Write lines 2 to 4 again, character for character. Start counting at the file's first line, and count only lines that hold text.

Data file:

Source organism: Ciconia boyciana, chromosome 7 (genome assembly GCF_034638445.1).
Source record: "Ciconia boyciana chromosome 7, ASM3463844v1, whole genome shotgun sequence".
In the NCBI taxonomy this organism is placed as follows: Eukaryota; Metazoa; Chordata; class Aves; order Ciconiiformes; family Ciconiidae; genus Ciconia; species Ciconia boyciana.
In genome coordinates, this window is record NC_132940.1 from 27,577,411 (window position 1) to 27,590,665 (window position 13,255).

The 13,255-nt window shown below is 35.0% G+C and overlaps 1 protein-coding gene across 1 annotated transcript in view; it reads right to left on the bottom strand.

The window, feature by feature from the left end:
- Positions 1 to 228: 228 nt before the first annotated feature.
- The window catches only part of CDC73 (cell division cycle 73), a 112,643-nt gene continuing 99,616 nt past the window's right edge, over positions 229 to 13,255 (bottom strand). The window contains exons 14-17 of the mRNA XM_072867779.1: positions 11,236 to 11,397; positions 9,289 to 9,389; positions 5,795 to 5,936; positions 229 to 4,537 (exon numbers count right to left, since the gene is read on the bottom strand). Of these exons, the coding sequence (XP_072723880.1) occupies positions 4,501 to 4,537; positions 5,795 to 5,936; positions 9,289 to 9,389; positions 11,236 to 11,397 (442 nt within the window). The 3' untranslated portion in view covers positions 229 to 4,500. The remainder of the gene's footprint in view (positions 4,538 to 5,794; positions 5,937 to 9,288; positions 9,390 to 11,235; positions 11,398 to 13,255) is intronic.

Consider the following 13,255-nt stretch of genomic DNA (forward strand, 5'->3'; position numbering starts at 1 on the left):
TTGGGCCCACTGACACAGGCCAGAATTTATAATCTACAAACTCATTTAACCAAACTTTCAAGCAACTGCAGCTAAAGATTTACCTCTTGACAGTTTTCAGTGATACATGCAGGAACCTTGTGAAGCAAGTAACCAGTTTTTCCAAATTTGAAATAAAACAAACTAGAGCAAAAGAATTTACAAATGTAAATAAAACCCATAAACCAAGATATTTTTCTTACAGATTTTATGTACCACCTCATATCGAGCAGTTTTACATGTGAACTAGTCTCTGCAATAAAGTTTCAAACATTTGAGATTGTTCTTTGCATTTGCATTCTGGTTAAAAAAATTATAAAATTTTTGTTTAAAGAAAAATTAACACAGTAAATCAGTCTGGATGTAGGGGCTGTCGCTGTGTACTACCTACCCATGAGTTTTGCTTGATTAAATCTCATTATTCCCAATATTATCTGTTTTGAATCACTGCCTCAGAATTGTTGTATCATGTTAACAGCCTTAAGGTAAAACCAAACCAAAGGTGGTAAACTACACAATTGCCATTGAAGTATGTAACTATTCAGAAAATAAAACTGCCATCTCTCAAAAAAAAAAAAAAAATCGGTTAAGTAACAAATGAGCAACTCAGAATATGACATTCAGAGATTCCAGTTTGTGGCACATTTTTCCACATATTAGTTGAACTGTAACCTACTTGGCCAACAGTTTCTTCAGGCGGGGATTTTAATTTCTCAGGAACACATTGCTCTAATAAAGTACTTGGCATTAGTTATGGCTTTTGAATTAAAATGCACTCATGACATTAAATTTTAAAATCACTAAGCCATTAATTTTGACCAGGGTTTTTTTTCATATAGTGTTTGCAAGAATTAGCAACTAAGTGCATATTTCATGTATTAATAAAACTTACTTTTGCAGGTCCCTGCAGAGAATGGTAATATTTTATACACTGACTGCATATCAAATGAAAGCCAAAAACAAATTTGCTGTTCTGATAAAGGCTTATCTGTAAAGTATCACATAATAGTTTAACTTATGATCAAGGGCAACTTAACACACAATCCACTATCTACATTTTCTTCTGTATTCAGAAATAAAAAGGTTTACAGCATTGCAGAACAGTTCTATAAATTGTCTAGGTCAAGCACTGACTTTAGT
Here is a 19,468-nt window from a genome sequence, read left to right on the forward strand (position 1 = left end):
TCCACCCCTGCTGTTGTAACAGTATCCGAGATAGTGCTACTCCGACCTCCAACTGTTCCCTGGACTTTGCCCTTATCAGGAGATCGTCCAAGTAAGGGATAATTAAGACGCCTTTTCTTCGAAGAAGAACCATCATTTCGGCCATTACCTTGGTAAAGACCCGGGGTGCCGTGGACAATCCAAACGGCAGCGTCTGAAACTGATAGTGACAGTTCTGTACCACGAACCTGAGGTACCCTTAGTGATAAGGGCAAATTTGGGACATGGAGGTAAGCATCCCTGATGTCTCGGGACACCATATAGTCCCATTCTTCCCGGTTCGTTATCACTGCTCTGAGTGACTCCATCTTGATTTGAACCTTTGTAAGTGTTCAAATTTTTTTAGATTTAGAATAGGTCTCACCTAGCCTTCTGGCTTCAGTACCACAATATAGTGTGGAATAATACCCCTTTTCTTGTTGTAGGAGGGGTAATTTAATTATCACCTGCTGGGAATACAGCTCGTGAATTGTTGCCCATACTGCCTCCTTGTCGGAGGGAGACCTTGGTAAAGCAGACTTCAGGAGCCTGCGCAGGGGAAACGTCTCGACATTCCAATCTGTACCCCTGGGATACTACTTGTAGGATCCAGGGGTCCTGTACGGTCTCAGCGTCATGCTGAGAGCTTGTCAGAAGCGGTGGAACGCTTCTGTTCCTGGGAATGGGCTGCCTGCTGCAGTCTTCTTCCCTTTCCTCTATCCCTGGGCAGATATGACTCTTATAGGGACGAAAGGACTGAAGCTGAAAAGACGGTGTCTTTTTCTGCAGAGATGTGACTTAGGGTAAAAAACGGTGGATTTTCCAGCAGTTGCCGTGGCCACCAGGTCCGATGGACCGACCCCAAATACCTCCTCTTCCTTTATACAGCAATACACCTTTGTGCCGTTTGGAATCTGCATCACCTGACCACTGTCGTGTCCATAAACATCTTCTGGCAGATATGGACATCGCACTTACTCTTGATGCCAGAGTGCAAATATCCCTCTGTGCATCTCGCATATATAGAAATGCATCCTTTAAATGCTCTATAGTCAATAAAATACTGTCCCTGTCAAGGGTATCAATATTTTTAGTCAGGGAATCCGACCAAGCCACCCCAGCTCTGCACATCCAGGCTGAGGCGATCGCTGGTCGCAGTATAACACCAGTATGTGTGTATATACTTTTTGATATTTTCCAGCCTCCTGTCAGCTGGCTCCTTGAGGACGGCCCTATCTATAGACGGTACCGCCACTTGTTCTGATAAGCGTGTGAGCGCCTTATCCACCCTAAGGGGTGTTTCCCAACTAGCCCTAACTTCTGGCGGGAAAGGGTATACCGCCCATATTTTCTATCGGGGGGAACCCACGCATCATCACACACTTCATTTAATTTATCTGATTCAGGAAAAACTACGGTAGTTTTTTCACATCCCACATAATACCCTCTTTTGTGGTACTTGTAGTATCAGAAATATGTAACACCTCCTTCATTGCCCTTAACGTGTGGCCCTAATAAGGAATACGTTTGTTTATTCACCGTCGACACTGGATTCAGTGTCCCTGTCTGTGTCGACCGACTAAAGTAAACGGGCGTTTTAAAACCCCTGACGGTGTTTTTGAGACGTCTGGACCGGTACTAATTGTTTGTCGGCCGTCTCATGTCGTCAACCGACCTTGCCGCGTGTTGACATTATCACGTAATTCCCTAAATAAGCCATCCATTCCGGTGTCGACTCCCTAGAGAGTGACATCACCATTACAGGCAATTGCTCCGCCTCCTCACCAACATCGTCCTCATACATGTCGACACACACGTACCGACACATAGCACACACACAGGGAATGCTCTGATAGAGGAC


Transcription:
Source record: "Ciconia boyciana chromosome 7, ASM3463844v1, whole genome shotgun sequence".
In the NCBI taxonomy this organism is placed as follows: Eukaryota; Metazoa; Chordata; class Aves; order Ciconiiformes; family Ciconiidae; genus Ciconia; species Ciconia boyciana.
In genome coordinates, this window is record NC_132940.1 from 27,577,411 (window position 1) to 27,590,665 (window position 13,255).